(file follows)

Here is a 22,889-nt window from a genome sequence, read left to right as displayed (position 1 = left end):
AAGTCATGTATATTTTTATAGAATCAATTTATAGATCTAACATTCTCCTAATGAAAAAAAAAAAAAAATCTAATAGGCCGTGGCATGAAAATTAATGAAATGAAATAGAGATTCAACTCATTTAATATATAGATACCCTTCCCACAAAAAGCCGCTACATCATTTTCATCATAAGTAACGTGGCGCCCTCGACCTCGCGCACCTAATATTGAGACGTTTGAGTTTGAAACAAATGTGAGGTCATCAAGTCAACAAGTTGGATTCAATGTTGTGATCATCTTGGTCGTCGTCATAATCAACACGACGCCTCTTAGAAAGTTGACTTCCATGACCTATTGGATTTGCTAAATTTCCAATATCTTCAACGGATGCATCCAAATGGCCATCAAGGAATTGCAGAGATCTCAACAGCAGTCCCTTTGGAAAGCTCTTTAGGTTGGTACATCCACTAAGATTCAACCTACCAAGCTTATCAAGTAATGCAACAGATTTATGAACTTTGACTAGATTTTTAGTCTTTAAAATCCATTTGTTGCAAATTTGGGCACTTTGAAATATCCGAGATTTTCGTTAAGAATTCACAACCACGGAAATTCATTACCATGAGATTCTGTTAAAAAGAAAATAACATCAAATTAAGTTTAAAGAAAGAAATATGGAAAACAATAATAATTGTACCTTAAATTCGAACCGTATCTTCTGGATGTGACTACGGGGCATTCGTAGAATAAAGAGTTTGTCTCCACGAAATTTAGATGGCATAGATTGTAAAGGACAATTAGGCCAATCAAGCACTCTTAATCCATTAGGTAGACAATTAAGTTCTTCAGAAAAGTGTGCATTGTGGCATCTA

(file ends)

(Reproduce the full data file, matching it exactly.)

Here is a 22,889-nt window from a genome sequence, read left to right as displayed (position 1 = left end):
AAGTCATGTATATTTTTATAGAATCAATTTATAGATCTAACATTCTCCTAATGAAAAAAAAAAAAAAATCTAATAGGCCGTGGCATGAAAATTAATGAAATGAAATAGAGATTCAACTCATTTAATATATAGATACCCTTCCCACAAAAAGCCGCTACATCATTTTCATCATAAGTAACGTGGCGCCCTCGACCTCGCGCACCTAATATTGAGACGTTTGAGTTTGAAACAAATGTGAGGTCATCAAGTCAACAAGTTGGATTCAATGTTGTGATCATCTTGGTCGTCGTCATAATCAACACGACGCCTCTTAGAAAGTTGACTTCCATGACCTATTGGATTTGCTAAATTTCCAATATCTTCAACGGATGCATCCAAATGGCCATCAAGGAATTGCAGAGATCTCAACAGCAGTCCCTTTGGAAAGCTCTTTAGGTTGGTACATCCACTAAGATTCAACCTACCAAGCTTATCAAGTAATGCAACAGATTTATGAACTTTGACTAGATTTTTAGTCTTTAAAATCCATTTGTTGCAAATTTGGGCACTTTGAAATATCCGAGATTTTCGTTAAGAATTCACAACCACGGAAATTCATTACCATGAGATTCTGTTAAAAAGAAAATAACATCAAATTAAGTTTAAAGAAAGAAATATGGAAAACAATAATAATTGTACCTTAAATTCGAACCGTATCTTCTGGATGTGACTACGGGGCATTCGTAGAATAAAGAGTTTGTCTCCACGAAATTTAGATGGCATAGATTGTAAAGGACAATTAGGCCAATCAAGCACTCTTAATCCATTAGGTAGACAATTAAGTTCTTCAGAAAAGTGTGCATTGTGGCATCTA